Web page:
Brazen drug dealers sending cannabis by post, detective warns
Brazen drug dealers are increasingly using the post to send huge of consignments of cannabis into Northern Ireland, a police detective has warned.
Criminals are turning to standard mail services in the hope their illicit packages go undetected among the millions of other deliveries dispatched to the region, Detective Inspector Pete Mullan said.
Mr Mullan said he believed the method was becoming more commonplace because dealers considered it less risky than smuggling drugs in person via sea routes.
He said recent intercepts by the Police Service of Northern Ireland, working in conjunction with the UK Border Force, included a parcel containing £60,000 (€67,000) worth of herbal cannabis destined for an address in Belfast.
When police raided the property the package was addressed to, it emerged it had recently been vacated by the previous occupant. A link to the current tenants was ruled out.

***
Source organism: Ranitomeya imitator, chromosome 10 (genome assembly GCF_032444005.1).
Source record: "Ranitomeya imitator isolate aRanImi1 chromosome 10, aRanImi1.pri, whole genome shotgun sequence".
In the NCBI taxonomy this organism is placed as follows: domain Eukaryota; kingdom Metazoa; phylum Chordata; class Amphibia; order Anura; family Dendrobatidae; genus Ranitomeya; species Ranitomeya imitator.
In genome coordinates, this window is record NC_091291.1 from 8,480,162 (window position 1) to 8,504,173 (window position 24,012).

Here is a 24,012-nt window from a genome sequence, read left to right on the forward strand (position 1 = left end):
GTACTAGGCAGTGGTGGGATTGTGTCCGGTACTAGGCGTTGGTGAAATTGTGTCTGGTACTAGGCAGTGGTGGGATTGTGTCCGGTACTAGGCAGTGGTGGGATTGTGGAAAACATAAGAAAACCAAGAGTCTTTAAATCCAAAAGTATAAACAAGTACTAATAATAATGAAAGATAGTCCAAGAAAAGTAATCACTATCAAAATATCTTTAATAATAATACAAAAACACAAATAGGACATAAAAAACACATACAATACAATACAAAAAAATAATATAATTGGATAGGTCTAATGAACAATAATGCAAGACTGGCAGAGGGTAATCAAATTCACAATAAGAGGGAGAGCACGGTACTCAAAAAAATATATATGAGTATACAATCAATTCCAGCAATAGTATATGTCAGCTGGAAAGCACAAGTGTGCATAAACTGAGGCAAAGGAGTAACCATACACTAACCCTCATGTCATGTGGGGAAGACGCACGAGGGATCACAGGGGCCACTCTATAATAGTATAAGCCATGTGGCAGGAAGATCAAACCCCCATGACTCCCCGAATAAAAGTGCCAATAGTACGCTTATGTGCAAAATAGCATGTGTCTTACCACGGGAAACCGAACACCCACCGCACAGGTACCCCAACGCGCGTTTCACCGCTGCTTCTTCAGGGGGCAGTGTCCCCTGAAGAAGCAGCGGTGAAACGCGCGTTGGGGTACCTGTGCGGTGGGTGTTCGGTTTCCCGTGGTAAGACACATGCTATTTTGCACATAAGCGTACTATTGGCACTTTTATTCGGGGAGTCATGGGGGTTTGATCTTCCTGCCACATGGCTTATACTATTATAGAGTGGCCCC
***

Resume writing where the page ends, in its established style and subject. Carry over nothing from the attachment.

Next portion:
While detectives continue to establish who the drugs were destined for in that specific case, Mr Mullan said that in general terms it was common for dealers to switch between rented properties for short periods to receive shipments and then move on.
"The drugs come from the rest of the UK posted into Northern Ireland and from overseas as well, it's a common method of dealers getting delivery of drugs," he said.
"It's something we are seeing more and more."
He added: "I think they see it as a low risk option."
Mr Mullan said dealers tried to disguise the drugs.
"We've seen them packaged in children's toys coming through the post," he said.
"It can be put inside anything and sent in that way, it can be packaged as something else completely - numerous ways."
Mr Mullan said cannabis remained the most common drug in circulation in Northern Ireland.
Official crime statistics paint a mixed picture. There have been more overall seizures of cannabis in the last 12 months - 4,618 compared to 4,375 - but the volume seized has decreased - 145kg from 366kg in 2016.
The senior PSNI detective urged users to think before they buy drugs, highlighting that the proceeds were funding organised crime gangs.
"People do need to think about where their money is going," said Mr Mullan.
"It's not just something they are doing for themselves, it has a far wider impact on the health system, on other individuals and communities and it allows organised crime to flourish."